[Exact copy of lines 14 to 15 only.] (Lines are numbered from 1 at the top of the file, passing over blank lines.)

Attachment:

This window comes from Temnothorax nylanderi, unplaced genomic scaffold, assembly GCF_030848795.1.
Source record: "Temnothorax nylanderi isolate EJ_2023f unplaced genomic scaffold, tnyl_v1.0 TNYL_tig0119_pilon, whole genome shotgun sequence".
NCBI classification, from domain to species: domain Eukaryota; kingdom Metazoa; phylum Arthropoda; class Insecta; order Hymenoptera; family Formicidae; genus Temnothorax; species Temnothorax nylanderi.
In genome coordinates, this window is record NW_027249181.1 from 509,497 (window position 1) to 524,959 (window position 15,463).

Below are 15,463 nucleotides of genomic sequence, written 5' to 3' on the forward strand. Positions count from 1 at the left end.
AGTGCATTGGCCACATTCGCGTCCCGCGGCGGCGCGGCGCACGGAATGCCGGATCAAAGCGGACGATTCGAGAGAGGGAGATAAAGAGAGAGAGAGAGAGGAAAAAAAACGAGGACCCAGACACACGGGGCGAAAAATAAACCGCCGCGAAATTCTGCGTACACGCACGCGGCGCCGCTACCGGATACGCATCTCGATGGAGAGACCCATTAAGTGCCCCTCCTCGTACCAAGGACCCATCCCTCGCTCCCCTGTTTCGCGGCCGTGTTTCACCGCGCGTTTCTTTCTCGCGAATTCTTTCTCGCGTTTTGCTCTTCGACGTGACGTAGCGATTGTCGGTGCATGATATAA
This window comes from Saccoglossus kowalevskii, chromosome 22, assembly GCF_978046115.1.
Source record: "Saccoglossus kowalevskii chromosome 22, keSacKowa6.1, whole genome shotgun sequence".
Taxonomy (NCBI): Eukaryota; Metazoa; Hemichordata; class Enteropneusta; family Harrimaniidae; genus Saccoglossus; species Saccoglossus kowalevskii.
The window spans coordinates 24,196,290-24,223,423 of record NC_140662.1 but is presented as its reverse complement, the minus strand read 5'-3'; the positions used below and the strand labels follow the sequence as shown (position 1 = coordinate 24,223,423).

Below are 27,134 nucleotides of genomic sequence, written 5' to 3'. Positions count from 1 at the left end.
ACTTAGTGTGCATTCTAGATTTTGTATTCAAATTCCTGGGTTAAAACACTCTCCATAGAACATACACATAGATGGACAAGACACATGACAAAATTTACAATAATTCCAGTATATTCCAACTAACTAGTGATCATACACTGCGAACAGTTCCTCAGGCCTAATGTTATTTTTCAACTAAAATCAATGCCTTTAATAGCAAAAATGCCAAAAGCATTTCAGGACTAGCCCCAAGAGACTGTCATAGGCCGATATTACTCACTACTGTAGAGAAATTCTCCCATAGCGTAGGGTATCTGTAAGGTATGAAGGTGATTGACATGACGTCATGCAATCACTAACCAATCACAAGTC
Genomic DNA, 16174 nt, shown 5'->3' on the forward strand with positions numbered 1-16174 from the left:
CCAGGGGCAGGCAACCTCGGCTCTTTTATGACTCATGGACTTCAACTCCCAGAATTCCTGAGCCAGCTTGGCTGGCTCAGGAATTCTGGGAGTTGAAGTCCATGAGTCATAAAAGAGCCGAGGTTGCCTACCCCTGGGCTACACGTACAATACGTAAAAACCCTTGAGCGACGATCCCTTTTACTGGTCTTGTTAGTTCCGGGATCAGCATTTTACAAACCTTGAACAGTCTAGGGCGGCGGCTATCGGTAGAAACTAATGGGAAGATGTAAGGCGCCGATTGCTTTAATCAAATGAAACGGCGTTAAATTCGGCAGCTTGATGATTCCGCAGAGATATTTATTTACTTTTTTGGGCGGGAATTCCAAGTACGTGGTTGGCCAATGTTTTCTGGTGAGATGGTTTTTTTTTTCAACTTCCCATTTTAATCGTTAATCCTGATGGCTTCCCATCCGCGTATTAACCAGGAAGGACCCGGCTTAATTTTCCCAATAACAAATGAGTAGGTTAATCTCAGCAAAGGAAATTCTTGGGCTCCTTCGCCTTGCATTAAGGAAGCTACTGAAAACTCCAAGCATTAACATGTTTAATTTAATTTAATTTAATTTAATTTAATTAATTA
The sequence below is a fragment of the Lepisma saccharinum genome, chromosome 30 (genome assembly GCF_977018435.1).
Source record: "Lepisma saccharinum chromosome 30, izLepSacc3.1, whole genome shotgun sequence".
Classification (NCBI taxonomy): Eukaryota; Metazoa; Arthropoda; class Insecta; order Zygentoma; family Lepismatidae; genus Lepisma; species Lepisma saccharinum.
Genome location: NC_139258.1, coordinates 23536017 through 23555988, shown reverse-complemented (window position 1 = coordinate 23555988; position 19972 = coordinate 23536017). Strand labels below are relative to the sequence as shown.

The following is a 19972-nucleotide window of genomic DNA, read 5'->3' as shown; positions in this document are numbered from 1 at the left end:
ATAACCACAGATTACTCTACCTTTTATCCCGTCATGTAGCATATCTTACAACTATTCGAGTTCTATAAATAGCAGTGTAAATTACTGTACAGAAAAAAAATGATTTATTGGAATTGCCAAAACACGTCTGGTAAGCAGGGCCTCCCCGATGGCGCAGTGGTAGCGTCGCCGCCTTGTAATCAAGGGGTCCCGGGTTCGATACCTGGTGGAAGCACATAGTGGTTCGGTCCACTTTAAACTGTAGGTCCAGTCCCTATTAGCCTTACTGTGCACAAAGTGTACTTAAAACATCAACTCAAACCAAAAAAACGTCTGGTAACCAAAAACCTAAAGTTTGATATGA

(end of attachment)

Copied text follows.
CCAGGGGCAGGCAACCTCGGCTCTTTTATGACTCATGGACTTCAACTCCCAGAATTCCTGAGCCAGCTTGGCTGGCTCAGGAATTCTGGGAGTTGAAGTCCATGAGTCATAAAAGAGCCGAGGTTGCCTACCCCTGGGCTACACGTACAATACGTAAAAACCCTTGAGCGACGATCCCTTTTACTGGTCTTGTTAGTTCCGGGATCAGCATTTTACAAACCTTGAACAGTCTAGGGCGGCGGCTATCGGTAGAAACTAATGGGAAGATGTAAGGCGCCGATTGCTTTAATCAAATGAAACGGCGTTAAATTCGGCAGCTTGATGATTCCGCAGAGATATTTATTTACTTTTTTGGGCGGGAATTCCAAGTACGTGGTTGGCCAATGTTTTCTGGTGAGATGGTTTTTTTTTTCAACTTCCCATTTTAATCGTTAATCCTGATGGCTTCCCATCCGCGTATTAACCAGGAAGGACCCGGCTTAATTTTCCCAATAACAAATGAGTAGGTTAATCTCAGCAAAGGAAATTCTTGGGCTCCTTCGCCTTGCATTAAGGAAGCTACTGAAAACTCCAAGCATTAACATGTTTAATTTAATTTAATTTAATTTAATTTAATTAATTA
The sequence below is a fragment of the Lepisma saccharinum genome, chromosome 30 (genome assembly GCF_977018435.1).